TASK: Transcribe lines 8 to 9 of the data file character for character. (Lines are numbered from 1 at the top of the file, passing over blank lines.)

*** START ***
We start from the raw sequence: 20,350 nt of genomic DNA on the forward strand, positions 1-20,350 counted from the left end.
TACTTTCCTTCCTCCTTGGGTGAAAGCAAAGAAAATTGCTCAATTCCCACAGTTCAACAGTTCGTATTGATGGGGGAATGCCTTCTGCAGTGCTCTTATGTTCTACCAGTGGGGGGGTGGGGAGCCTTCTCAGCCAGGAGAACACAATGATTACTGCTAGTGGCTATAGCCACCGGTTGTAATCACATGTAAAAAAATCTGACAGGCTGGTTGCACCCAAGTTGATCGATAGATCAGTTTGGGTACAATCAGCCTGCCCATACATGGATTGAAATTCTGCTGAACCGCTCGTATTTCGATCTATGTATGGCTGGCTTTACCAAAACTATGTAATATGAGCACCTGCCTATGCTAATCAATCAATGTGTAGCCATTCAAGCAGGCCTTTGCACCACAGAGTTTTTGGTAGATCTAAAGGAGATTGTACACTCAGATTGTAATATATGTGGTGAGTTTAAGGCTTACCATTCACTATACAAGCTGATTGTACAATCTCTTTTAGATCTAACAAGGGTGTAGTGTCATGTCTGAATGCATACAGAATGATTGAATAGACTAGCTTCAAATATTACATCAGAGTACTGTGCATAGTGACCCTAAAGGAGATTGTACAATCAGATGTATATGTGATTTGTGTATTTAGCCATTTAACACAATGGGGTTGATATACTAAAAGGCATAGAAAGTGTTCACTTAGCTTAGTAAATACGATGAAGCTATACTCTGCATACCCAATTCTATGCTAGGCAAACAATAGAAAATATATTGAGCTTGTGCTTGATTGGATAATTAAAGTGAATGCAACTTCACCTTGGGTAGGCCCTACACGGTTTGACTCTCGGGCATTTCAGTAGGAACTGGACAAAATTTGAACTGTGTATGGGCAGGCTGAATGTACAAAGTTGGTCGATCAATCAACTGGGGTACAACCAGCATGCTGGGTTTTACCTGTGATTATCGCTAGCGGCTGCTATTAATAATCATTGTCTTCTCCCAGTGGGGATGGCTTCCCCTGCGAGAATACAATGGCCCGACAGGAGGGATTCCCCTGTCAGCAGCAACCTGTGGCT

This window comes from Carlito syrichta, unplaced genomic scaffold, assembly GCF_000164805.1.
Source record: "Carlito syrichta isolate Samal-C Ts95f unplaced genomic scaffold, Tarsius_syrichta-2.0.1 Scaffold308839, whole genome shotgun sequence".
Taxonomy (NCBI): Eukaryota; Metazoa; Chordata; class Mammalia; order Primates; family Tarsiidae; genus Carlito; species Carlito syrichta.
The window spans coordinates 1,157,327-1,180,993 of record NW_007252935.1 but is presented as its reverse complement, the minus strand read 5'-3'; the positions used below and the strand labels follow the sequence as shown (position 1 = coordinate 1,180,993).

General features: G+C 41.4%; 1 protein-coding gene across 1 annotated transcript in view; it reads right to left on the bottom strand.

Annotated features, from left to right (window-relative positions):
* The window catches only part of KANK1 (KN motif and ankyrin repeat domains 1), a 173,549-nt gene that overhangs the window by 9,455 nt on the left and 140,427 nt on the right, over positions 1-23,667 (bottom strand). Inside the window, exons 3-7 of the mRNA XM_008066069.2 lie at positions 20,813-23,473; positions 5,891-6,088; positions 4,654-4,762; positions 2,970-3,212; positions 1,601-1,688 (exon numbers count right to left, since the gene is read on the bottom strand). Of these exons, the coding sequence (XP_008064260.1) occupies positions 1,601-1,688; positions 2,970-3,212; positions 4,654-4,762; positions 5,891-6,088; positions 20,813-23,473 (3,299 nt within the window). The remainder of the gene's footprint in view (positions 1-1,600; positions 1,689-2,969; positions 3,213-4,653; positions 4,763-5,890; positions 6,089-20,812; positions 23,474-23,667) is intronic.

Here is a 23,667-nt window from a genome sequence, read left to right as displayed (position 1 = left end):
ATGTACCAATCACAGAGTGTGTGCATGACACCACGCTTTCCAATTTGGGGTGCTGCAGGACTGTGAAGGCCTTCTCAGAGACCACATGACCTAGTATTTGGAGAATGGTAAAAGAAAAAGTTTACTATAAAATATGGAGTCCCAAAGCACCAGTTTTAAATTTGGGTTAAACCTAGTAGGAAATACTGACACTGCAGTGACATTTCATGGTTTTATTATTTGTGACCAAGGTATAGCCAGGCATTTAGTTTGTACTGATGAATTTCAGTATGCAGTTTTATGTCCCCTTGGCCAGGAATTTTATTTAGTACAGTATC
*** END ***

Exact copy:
Annotated features, from left to right (window-relative positions):
* The window catches only part of KANK1 (KN motif and ankyrin repeat domains 1), a 173,549-nt gene that overhangs the window by 9,455 nt on the left and 140,427 nt on the right, over positions 1-23,667 (bottom strand). Inside the window, exons 3-7 of the mRNA XM_008066069.2 lie at positions 20,813-23,473; positions 5,891-6,088; positions 4,654-4,762; positions 2,970-3,212; positions 1,601-1,688 (exon numbers count right to left, since the gene is read on the bottom strand). Of these exons, the coding sequence (XP_008064260.1) occupies positions 1,601-1,688; positions 2,970-3,212; positions 4,654-4,762; positions 5,891-6,088; positions 20,813-23,473 (3,299 nt within the window). The remainder of the gene's footprint in view (positions 1-1,600; positions 1,689-2,969; positions 3,213-4,653; positions 4,763-5,890; positions 6,089-20,812; positions 23,474-23,667) is intronic.